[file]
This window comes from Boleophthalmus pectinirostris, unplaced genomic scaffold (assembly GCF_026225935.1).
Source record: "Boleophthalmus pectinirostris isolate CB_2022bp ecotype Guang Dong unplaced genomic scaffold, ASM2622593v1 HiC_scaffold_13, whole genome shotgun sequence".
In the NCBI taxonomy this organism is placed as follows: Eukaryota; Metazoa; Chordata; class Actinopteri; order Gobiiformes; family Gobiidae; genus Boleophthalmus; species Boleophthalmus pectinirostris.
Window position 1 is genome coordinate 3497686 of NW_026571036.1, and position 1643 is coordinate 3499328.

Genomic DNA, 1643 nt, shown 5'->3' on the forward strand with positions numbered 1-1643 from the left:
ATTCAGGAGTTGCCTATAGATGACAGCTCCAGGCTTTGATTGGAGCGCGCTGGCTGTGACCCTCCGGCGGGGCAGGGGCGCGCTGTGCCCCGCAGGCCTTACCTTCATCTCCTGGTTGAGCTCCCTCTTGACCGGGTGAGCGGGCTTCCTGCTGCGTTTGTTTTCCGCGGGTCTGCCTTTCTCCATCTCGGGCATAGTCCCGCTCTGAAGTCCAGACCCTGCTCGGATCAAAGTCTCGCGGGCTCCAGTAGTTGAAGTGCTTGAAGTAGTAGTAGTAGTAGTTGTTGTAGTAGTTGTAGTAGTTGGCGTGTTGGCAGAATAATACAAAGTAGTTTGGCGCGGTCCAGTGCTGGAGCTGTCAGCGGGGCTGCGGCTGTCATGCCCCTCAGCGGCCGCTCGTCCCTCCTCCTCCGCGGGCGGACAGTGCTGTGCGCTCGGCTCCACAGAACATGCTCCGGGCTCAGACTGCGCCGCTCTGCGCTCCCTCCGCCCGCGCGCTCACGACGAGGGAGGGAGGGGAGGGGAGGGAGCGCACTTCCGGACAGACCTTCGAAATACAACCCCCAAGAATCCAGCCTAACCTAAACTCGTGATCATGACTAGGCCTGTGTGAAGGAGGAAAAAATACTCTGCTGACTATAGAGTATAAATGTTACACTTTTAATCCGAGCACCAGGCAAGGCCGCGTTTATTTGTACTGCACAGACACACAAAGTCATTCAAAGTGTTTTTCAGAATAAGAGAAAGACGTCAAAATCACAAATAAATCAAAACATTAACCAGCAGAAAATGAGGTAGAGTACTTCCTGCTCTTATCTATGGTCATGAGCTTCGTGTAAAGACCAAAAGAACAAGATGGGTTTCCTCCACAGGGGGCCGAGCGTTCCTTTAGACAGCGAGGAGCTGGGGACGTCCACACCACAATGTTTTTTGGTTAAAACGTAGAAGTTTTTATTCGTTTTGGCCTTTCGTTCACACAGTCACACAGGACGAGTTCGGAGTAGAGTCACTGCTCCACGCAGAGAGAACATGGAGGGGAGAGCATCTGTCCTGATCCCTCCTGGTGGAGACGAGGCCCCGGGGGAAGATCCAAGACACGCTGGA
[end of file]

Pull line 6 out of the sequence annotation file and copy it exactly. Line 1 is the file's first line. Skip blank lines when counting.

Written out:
ATTCAGGAGTTGCCTATAGATGACAGCTCCAGGCTTTGATTGGAGCGCGCTGGCTGTGACCCTCCGGCGGGGCAGGGGCGCGCTGTGCCCCGCAGGCCTTACCTTCATCTCCTGGTTGAGCTCCCTCTTGACCGGGTGAGCGGGCTTCCTGCTGCGTTTGTTTTCCGCGGGTCTGCCTTTCTCCATCTCGGGCATAGTCCCGCTCTGAAGTCCAGACCCTGCTCGGATCAAAGTCTCGCGGGCTCCAGTAGTTGAAGTGCTTGAAGTAGTAGTAGTAGTAGTTGTTGTAGTAGTTGTAGTAGTTGGCGTGTTGGCAGAATAATACAAAGTAGTTTGGCGCGGTCCAGTGCTGGAGCTGTCAGCGGGGCTGCGGCTGTCATGCCCCTCAGCGGCCGCTCGTCCCTCCTCCTCCGCGGGCGGACAGTGCTGTGCGCTCGGCTCCACAGAACATGCTCCGGGCTCAGACTGCGCCGCTCTGCGCTCCCTCCGCCCGCGCGCTCACGACGAGGGAGGGAGGGGAGGGGAGGGAGCGCACTTCCGGACAGACCTTCGAAATACAACCCCCAAGAATCCAGCCTAACCTAAACTCGTGATCATGACTAGGCCTGTGTGAAGGAGGAAAAAATACTCTGCTGACTATAGAGTATAAATGTTACACTTTTAATCCGAGCACCAGGCAAGGCCGCGTTTATTTGTACTGCACAGACACACAAAGTCATTCAAAGTGTTTTTCAGAATAAGAGAAAGACGTCAAAATCACAAATAAATCAAAACATTAACCAGCAGAAAATGAGGTAGAGTACTTCCTGCTCTTATCTATGGTCATGAGCTTCGTGTAAAGACCAAAAGAACAAGATGGGTTTCCTCCACAGGGGGCCGAGCGTTCCTTTAGACAGCGAGGAGCTGGGGACGTCCACACCACAATGTTTTTTGGTTAAAACGTAGAAGTTTTTATTCGTTTTGGCCTTTCGTTCACACAGTCACACAGGACGAGTTCGGAGTAGAGTCACTGCTCCACGCAGAGAGAACATGGAGGGGAGAGCATCTGTCCTGATCCCTCCTGGTGGAGACGAGGCCCCGGGGGAAGATCCAAGACACGCTGGA